The poet addresses the cuckoo as a blessed bird in the final stanza. “Blessed” encapsulates the poet’s affection for and dedication to the cuckoo. And he is implying that the ground on which we are treading “again,” appears to him to be an unreal world, akin to a fantasy land. The poet refers to the earth as a “faery” or insubstantial realm. The poet uses the term “again” to demonstrate that when he was a child, he felt the planet was unreal, like a fairy land, and again, as an adult, he feels the same way. The poet believes that his fictitious world is the perfect habitat for the cuckoo. The poet is advising the bird to remain on earth because, in his opinion, it is the cuckoo’s existence that transforms it into an idealistically unreal and “faery” environment.
Questions and Answers
Short answer questions
1.Why did the poet rejoice ?
Answer. The poet rejoices when he hears the cuckoo bird’s wonderful song, which fills him with joy. It throws a spell over him, transporting him back to his childhood.
2.In what different ways the poet wants to address the cuckoo?
Answer. The poet addresses the cuckoo in a many ways. In the first stanza, he refers to it as a “Blithe Newcomer” and a “wandering voice.” Then he refers to it as a ‘Darling of the Spring,’ a ‘invisible thing,’ a ‘voice,’ and a’mystery.’ Finally, he refers to it as a “blessed bird.”
3. What sort of sounds does the poet hear?
Answer. Lying on the ground, the poet hears a double rising and subsiding sound that appears to move from hill to hill. He could also hear the cuckoo babbling to the valley of sunshine and flowers, transporting the poet back to his magical days.
4. The cuckoo brings……… to the poet.
Answer.Tale of visionary hours to the poet.
5.Where does the poet look for the bird a thousand ways?
Answer. The bird’s voice transports the poet back to his childhood, when he used to listen to the cuckoo’s call and try a thousand different things to find the source of the bird’s voice. The poet explored every feasible location, including the shrubs, trees, and sky. The poet was continuously wandering, hunting for the bird in the woods, anyplace, and everywhere.
6.Which is the fit home for the cuckoo?
Answer. The poet is stating that this earth we walk on, ‘again,’ appears to him to be an unreal place, like a fantasy land. The poet sees this imaginary earth as a suitable habitat for the cuckoo.
1.How does the bird’s song bring out the visionary hours of the poets boyhood?
Answer. Despite singing to the valley and talking of sunshine and flowers, the poet is haunted by the cuckoo bird’s song. The cuckoo birds flit around in the valley, surrounded by flowers and sunlight; consequently, the bird’s songs are an ode to these features of nature. However, for Wordsworth, these songs serve as a form of nostalgia, taking him back to the idyllic days of his childhood. He refers to those periods as “visionary hours,” because he can not return to them in person and can only imagine them in his mind. When the poet states he has heard the cuckoo’s song before, it indicates that he recalls the cuckoo from his youth, and the cuckoo’s sound now functions as a catalyst in bringing back the poet’s childhood memories.
2.Comment on the wandering voice, a tale of visionary hours and a mystery.
Answer. Wandering Voice: Wandering Voice denotes a free and independent voice. The poet is debating whether to refer to the cuckoo as a “bird” or a “wandering voice.” Because the cuckoo sings wherever it goes, he refers to it as a “wandering Voice” The cuckoo is unrestricted in its freedom to roam anywhere it pleases. The poet implies that the cuckoo is not bound by any rules. It also implies that the poet has never seen the bird and only knows him by his voice.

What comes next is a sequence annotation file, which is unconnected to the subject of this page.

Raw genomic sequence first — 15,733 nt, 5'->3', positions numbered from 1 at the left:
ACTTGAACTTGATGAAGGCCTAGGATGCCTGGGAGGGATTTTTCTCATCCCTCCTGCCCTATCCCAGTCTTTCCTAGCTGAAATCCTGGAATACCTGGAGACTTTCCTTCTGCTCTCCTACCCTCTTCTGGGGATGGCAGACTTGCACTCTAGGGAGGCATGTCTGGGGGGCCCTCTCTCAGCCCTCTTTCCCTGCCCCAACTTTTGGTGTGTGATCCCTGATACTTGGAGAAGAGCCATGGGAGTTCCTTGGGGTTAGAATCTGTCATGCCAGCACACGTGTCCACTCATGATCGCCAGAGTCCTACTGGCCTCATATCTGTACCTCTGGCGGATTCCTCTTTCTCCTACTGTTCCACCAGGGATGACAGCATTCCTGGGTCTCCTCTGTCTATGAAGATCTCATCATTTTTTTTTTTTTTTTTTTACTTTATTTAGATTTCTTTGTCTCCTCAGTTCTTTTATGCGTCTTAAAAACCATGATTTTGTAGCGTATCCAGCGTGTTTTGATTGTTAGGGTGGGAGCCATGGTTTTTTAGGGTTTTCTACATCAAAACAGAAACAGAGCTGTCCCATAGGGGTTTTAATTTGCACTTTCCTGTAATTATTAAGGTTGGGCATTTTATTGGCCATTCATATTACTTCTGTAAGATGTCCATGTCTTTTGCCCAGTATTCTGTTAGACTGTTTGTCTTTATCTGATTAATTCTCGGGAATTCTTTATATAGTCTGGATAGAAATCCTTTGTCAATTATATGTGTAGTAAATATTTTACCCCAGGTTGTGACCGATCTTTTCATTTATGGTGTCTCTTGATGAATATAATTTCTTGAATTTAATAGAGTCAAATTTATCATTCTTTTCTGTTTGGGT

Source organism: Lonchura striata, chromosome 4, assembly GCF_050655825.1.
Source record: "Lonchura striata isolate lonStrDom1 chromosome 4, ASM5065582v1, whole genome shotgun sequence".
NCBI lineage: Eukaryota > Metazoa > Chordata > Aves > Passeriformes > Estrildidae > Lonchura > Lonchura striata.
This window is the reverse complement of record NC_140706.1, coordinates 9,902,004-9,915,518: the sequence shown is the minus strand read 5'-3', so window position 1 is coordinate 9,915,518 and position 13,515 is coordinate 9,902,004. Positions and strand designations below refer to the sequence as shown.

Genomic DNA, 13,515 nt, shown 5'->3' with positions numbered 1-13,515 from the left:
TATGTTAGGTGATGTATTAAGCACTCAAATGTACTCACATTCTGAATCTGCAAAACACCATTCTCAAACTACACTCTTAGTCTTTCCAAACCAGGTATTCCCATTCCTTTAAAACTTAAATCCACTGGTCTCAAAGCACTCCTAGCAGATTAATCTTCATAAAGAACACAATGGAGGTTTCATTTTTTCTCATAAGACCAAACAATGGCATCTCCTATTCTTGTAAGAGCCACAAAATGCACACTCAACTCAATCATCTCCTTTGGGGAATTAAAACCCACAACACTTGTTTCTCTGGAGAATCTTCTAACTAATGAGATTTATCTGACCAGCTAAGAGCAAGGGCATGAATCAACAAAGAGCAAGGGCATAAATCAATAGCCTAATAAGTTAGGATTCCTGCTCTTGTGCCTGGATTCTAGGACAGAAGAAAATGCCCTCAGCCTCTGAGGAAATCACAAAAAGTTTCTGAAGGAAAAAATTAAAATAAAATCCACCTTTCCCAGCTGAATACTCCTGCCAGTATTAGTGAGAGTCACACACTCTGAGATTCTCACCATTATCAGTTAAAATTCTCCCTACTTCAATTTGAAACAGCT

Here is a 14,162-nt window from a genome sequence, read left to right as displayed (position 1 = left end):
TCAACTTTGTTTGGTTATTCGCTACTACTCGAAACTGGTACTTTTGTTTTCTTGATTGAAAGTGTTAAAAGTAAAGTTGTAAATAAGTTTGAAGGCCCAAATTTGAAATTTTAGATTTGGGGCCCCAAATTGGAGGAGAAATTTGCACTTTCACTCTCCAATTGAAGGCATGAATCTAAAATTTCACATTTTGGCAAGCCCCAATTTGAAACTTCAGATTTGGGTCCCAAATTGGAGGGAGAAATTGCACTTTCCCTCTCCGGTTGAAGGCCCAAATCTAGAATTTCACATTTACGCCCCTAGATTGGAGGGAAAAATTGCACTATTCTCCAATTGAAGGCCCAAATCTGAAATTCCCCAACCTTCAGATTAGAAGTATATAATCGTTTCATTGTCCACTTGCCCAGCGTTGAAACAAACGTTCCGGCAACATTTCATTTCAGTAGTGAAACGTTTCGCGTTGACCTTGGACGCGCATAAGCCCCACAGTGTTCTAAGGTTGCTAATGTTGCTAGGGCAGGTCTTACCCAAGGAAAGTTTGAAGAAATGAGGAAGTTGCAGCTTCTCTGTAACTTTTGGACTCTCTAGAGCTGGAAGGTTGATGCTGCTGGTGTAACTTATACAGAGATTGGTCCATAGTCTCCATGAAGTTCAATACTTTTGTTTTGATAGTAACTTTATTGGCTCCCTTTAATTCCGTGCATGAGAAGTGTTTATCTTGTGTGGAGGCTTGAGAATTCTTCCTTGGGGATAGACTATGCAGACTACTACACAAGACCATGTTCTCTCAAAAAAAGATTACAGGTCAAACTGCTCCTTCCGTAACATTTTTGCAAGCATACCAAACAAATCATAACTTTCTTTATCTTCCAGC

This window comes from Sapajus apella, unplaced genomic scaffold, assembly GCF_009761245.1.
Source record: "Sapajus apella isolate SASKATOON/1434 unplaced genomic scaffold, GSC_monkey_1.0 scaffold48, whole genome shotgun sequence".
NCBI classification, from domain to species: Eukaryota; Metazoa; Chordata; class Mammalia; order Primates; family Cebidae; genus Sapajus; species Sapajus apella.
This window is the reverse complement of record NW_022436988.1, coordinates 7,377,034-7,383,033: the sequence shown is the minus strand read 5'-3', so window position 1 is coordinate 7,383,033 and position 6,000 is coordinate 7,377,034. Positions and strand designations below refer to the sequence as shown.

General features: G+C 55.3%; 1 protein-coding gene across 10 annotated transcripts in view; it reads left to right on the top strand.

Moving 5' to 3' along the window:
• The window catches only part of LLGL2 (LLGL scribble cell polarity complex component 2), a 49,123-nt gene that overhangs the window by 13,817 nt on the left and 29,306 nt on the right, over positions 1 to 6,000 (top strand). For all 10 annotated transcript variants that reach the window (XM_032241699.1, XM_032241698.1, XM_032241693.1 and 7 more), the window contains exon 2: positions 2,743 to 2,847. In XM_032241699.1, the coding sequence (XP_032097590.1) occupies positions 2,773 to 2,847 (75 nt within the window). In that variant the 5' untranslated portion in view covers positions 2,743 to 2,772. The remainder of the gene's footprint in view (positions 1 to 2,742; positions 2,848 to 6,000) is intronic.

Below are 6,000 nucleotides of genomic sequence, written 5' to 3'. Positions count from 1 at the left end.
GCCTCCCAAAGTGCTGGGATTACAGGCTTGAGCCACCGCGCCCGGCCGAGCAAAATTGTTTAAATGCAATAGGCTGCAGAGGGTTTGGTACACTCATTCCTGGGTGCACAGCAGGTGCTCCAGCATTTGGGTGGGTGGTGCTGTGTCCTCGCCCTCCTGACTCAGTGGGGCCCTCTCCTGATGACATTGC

The term “visionary hours” refers to eras in the past. The poet refers to those moments as “visionary hours,” because he can not return to them in person and can only imagine them in his mind.
A Mystery: The poet refers to the cuckoo as a mystery. This is when the poet expresses unequivocally that he has never seen a cuckoo in person. He recognises the bird based on its call. As a result, the cuckoo is more of a mystery voice that the poet want to hear. Despite the fact that the bird has been visibly hidden from the poet for all of these years, the bird’s song evokes such strong emotions in the poet that the poet recalls the cuckoo bird just by its voice.
3.How are the following expressions significant in the poem
a. o’blessed bird
“Blessed” expresses the poet’s affection and devotion to the cuckoo. Wordsworth refers to the cuckoo as a blessed bird because its existence has transformed the ‘unreal’ earth into a fantasy land. This could be due to the earth’s mesmerising natural components, such as the sky, woodlands, rivers, and valleys, but it is also plagued by industrial life limitations that limit an individual’s independence. A place with such enticing paradoxes is suitable for the cuckoo.
b. faery place
The poet refers to the world as mystical, a land of fairies, because the earth contains mesmerising natural components such as the sky, woods, rivers, and valleys. The presence of cuckoo has transformed the ‘unreal’ earth into a fairy land.
c.Fit home for thee
“A home fit for Thee” refers to a home that the cuckoo deserves, which is the earth. Earth contains mesmerising natural components such as the sky, woodlands, rivers, and valleys, yet it is also plagued with industrial life limitations that limit an individual’s independence. A place with such enticing paradoxes is suitable for the cuckoo. According to the poet, the earth, because it is so adaptable, is the ideal home for the cuckoo.